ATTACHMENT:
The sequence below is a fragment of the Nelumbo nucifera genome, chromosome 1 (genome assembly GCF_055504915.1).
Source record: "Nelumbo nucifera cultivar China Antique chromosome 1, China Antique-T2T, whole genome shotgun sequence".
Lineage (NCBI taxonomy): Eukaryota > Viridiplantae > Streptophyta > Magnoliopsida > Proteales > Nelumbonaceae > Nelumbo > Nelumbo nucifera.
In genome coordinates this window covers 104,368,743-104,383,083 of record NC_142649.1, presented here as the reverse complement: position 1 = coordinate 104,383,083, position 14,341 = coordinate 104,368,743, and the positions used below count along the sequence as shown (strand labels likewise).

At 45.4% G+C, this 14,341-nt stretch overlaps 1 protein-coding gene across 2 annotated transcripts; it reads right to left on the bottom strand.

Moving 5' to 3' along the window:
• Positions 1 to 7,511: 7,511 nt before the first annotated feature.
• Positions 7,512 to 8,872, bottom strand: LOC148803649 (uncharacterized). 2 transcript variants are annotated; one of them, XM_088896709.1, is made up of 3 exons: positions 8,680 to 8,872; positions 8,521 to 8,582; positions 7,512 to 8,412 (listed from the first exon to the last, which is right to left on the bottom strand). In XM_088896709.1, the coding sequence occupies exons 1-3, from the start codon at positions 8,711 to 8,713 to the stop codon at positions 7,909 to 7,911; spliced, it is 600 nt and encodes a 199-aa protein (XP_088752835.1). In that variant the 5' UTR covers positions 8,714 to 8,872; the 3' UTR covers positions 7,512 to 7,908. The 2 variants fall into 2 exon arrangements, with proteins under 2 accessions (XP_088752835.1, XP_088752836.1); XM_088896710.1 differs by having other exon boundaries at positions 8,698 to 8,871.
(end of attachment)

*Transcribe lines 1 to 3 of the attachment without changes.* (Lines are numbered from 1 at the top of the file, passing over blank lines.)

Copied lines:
The sequence below is a fragment of the Nelumbo nucifera genome, chromosome 1 (genome assembly GCF_055504915.1).
Source record: "Nelumbo nucifera cultivar China Antique chromosome 1, China Antique-T2T, whole genome shotgun sequence".
Lineage (NCBI taxonomy): Eukaryota > Viridiplantae > Streptophyta > Magnoliopsida > Proteales > Nelumbonaceae > Nelumbo > Nelumbo nucifera.